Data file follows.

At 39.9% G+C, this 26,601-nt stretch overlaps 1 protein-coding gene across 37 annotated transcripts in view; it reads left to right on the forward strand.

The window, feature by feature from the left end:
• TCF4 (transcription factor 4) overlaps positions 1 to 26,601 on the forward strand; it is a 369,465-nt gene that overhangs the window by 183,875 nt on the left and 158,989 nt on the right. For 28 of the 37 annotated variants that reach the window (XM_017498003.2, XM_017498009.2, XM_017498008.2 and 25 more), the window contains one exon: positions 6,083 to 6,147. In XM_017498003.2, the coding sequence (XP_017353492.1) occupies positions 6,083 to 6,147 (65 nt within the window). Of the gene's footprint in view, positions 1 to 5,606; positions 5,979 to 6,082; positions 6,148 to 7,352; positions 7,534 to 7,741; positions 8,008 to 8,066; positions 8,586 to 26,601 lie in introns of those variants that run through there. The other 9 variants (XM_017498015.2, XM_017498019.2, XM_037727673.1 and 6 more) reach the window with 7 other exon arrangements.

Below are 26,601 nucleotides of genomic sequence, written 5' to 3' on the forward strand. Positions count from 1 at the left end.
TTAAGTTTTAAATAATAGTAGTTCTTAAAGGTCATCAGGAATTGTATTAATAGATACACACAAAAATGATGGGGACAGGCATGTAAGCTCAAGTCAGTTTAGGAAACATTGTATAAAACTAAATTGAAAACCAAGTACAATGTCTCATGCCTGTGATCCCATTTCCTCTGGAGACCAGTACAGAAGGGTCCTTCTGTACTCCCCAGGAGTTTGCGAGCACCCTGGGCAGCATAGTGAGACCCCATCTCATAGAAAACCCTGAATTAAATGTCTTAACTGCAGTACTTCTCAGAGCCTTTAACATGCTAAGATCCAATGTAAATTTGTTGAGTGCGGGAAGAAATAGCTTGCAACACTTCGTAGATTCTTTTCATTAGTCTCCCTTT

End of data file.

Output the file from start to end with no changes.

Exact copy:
At 39.9% G+C, this 26,601-nt stretch overlaps 1 protein-coding gene across 37 annotated transcripts in view; it reads left to right on the forward strand.

The window, feature by feature from the left end:
• TCF4 (transcription factor 4) overlaps positions 1 to 26,601 on the forward strand; it is a 369,465-nt gene that overhangs the window by 183,875 nt on the left and 158,989 nt on the right. For 28 of the 37 annotated variants that reach the window (XM_017498003.2, XM_017498009.2, XM_017498008.2 and 25 more), the window contains one exon: positions 6,083 to 6,147. In XM_017498003.2, the coding sequence (XP_017353492.1) occupies positions 6,083 to 6,147 (65 nt within the window). Of the gene's footprint in view, positions 1 to 5,606; positions 5,979 to 6,082; positions 6,148 to 7,352; positions 7,534 to 7,741; positions 8,008 to 8,066; positions 8,586 to 26,601 lie in introns of those variants that run through there. The other 9 variants (XM_017498015.2, XM_017498019.2, XM_037727673.1 and 6 more) reach the window with 7 other exon arrangements.

Below are 26,601 nucleotides of genomic sequence, written 5' to 3' on the forward strand. Positions count from 1 at the left end.
TTAAGTTTTAAATAATAGTAGTTCTTAAAGGTCATCAGGAATTGTATTAATAGATACACACAAAAATGATGGGGACAGGCATGTAAGCTCAAGTCAGTTTAGGAAACATTGTATAAAACTAAATTGAAAACCAAGTACAATGTCTCATGCCTGTGATCCCATTTCCTCTGGAGACCAGTACAGAAGGGTCCTTCTGTACTCCCCAGGAGTTTGCGAGCACCCTGGGCAGCATAGTGAGACCCCATCTCATAGAAAACCCTGAATTAAATGTCTTAACTGCAGTACTTCTCAGAGCCTTTAACATGCTAAGATCCAATGTAAATTTGTTGAGTGCGGGAAGAAATAGCTTGCAACACTTCGTAGATTCTTTTCATTAGTCTCCCTTT